Teaching kids about money: The first meeting of the President’s Advisory Council on Financial Capability for Young Americans
Maybe this group can make a real difference.
That was my thinking throughout my first meeting as a member of the President’s Advisory Council on Financial Capability for Young Americans, a newly appointed committee filled with extraordinary and deeply motivated people who gathered one morning this month at the Treasury Department.
My fellow members included national not-for-profit leaders, seasoned corporate executives, dedicated public servants, and brilliant tech and education innovators — each of them passionate about helping all of the nation’s children to learn essential financial lessons that can improve their lives. There was a palpable sense in the room that now is the time to act collectively to figure out smart ways to teach kids about financial matters — kids of all ages and economic backgrounds.
What’s more, there was an incredible roster of star speakers, signaling the administration’s sincere commitment to this issue. Joining the meeting were Treasury Secretary Jack Lew, Education Secretary Arne Duncan, Consumer Financial Protection Bureau Director Richard Cordray, White House Domestic Policy Council Director Cecilia Muñoz, and Valerie Jarrett, Senior Advisor to President Obama. I was struck by how each of these government luminaries shared a personal story and talked with undeniable conviction about a topic that clearly mattered to them.
Muñoz described the sheer panic that she felt when she realized that she was about to send her daughter off to college without a heart-to-heart talk about personal finance. “I haven’t taught you how to balance your checkbook yet!” Muñoz said. Her daughter rolled her eyes and replied that she didn’t have a checkbook, but she did have various plastic cards.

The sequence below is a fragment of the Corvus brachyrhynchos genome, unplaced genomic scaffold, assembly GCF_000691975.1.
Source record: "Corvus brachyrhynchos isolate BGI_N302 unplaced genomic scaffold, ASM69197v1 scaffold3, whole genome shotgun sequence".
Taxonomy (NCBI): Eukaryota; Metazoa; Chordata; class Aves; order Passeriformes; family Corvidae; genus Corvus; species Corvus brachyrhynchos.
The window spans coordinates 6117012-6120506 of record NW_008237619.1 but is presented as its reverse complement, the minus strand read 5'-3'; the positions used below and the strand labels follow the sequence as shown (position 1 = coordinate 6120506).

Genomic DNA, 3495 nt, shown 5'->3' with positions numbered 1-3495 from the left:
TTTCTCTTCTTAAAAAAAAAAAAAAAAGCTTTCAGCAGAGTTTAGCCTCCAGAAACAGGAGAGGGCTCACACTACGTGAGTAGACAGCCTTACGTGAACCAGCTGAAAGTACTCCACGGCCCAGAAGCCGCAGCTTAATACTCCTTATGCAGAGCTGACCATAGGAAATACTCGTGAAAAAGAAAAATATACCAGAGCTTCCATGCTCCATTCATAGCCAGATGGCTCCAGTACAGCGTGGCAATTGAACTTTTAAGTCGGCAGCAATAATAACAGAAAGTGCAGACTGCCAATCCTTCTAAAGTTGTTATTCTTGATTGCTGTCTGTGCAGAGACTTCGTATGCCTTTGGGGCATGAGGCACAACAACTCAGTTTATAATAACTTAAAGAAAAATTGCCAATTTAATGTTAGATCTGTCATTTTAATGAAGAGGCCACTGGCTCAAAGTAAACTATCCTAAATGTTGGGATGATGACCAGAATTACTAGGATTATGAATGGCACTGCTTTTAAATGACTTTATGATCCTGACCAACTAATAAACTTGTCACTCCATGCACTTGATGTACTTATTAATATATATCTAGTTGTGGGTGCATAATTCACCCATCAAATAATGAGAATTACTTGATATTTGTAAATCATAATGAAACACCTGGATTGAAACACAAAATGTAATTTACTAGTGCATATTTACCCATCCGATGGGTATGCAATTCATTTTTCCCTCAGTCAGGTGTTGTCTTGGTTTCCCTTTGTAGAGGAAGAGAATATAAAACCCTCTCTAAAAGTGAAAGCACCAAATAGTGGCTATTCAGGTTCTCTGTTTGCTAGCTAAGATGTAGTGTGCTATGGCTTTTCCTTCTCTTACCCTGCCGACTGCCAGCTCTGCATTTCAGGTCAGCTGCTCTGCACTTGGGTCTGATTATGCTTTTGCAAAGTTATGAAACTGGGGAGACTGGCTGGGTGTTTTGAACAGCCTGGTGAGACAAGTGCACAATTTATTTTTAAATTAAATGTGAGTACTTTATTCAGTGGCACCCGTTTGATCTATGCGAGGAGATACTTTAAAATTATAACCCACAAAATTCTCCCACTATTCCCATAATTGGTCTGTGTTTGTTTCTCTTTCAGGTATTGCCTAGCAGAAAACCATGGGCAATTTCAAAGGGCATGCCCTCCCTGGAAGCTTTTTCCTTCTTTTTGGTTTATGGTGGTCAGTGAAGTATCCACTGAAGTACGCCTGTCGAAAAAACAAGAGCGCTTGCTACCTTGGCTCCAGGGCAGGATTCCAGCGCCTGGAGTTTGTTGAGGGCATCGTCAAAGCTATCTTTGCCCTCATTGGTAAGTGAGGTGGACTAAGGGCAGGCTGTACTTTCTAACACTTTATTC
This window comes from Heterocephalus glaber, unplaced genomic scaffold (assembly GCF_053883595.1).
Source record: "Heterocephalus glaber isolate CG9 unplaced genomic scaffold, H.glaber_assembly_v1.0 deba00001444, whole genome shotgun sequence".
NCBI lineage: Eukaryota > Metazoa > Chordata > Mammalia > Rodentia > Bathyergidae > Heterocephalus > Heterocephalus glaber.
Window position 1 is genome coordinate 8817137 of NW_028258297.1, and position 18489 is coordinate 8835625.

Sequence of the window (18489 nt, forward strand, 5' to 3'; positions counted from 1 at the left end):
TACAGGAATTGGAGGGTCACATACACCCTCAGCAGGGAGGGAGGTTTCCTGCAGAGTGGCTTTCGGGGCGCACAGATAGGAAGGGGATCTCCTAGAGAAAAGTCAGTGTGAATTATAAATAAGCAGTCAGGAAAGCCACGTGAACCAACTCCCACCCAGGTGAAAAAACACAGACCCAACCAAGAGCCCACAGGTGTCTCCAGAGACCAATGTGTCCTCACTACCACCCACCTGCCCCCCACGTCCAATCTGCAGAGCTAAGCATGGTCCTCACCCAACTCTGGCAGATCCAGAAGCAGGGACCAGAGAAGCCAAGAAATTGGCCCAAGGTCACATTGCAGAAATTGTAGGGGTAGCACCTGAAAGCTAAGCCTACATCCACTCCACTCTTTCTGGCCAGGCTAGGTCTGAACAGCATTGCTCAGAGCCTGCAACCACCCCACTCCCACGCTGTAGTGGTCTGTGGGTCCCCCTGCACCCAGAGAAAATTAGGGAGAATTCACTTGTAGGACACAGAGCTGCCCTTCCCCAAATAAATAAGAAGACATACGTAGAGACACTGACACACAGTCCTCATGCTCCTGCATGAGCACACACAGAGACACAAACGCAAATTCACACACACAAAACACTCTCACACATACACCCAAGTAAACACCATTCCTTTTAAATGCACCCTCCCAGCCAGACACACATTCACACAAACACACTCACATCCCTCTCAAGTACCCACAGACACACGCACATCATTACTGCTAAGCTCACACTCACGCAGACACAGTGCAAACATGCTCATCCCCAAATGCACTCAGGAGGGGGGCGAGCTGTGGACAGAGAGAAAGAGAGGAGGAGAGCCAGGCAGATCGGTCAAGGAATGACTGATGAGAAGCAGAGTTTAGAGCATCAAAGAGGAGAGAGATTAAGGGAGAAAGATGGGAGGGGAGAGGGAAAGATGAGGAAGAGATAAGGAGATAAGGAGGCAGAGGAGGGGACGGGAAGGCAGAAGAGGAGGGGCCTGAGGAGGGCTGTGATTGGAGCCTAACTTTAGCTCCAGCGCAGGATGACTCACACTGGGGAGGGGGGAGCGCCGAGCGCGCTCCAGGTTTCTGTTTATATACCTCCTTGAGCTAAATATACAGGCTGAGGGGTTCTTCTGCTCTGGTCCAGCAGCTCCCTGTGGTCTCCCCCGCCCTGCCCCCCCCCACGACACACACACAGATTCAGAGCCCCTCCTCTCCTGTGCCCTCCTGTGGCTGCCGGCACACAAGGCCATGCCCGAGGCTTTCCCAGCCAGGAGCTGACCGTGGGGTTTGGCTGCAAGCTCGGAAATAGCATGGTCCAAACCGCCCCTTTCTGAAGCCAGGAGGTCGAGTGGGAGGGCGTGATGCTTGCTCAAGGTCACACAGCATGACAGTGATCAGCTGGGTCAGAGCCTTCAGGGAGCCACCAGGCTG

Cordray—a father of 15-year-old twins—spoke from his gut when he said, “Although it’s important for parents to talk to their children about money, many find it difficult or uncomfortable to do so, leaving our young people starved for information.”
Secretary Duncan captured the helplessness that some kids feel when he described a recent encounter with a high school student on Chicago’s South Side.
“He just asked me straight up, ‘How come no one is helping teach me about finances?'” Duncan recalled. “It was just an unbelievably poignant question that I think far too many children around the country today can ask.”
Chairman John Rogers, CEO of Ariel Investments, then recalled how his father, one of the legendary Tuskegee Airmen, would give him stock certificates for Christmas rather than toys to teach him about money.
The Council’s Vice Chair is San Francisco Treasurer José Cisneros, who created the Kindergarten to College program to give every public school kindergarten student in his city a $50 college savings account, based on research showing that children with college savings accounts in their own name are seven times more likely to attend college than those who don’t.
Another Council member, Anna Maria Chávez, CEO of Girl Scouts USA, bemoaned the fact that while Girl Scouts earn more than $800 million in one quarter of the year selling cookies, only 12% of these young entrepreneurs feel confident about making money decisions.
The meeting closed with Valerie Jarrett, who described the Obama administration’s recent College Opportunity Summit, which inspired commitments from more than 150 college presidents to target disadvantaged young people for their schools, and the new My Brother’s Keeper initiative to help boys and young men of color stay on track.
“We all know that part of our objective is to make sure that—from preschool on—young people are excited and they’re stimulated and they have at their fingertips what they’ll need in order to be responsible adults,” Jarrett said.
And that, in a nutshell, is our obligation as a Council.
Next week: Two areas I believe are important for the Council to focus on to improve financial capability.